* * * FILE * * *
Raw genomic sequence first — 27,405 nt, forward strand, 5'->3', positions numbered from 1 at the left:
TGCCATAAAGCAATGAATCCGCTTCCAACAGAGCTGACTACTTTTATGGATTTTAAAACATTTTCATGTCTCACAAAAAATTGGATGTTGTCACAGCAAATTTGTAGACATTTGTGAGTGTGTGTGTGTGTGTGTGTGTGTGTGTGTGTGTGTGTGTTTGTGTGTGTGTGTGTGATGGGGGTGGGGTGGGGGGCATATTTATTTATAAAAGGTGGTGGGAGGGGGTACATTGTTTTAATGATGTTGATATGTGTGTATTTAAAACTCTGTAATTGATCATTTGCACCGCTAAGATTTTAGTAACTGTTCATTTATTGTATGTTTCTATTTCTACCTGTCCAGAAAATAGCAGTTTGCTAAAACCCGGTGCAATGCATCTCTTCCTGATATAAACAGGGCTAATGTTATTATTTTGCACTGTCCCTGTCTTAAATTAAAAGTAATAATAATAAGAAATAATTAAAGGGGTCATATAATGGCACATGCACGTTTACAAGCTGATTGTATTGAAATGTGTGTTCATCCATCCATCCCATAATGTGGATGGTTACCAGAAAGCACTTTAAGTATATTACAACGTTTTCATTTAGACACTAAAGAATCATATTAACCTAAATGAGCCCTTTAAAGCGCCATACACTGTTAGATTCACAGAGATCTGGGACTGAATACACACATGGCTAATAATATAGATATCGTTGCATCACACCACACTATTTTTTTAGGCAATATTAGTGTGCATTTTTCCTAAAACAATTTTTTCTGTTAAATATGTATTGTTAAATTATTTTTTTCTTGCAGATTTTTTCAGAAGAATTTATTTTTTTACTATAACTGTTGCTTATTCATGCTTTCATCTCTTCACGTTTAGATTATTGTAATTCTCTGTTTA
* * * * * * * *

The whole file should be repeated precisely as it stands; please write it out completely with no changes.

Raw genomic sequence first — 27,405 nt, forward strand, 5'->3', positions numbered from 1 at the left:
TGCCATAAAGCAATGAATCCGCTTCCAACAGAGCTGACTACTTTTATGGATTTTAAAACATTTTCATGTCTCACAAAAAATTGGATGTTGTCACAGCAAATTTGTAGACATTTGTGAGTGTGTGTGTGTGTGTGTGTGTGTGTGTGTGTGTGTGTGTTTGTGTGTGTGTGTGTGATGGGGGTGGGGTGGGGGGCATATTTATTTATAAAAGGTGGTGGGAGGGGGTACATTGTTTTAATGATGTTGATATGTGTGTATTTAAAACTCTGTAATTGATCATTTGCACCGCTAAGATTTTAGTAACTGTTCATTTATTGTATGTTTCTATTTCTACCTGTCCAGAAAATAGCAGTTTGCTAAAACCCGGTGCAATGCATCTCTTCCTGATATAAACAGGGCTAATGTTATTATTTTGCACTGTCCCTGTCTTAAATTAAAAGTAATAATAATAAGAAATAATTAAAGGGGTCATATAATGGCACATGCACGTTTACAAGCTGATTGTATTGAAATGTGTGTTCATCCATCCATCCCATAATGTGGATGGTTACCAGAAAGCACTTTAAGTATATTACAACGTTTTCATTTAGACACTAAAGAATCATATTAACCTAAATGAGCCCTTTAAAGCGCCATACACTGTTAGATTCACAGAGATCTGGGACTGAATACACACATGGCTAATAATATAGATATCGTTGCATCACACCACACTATTTTTTTAGGCAATATTAGTGTGCATTTTTCCTAAAACAATTTTTTCTGTTAAATATGTATTGTTAAATTATTTTTTTCTTGCAGATTTTTTCAGAAGAATTTATTTTTTTACTATAACTGTTGCTTATTCATGCTTTCATCTCTTCACGTTTAGATTATTGTAATTCTCTGTTTA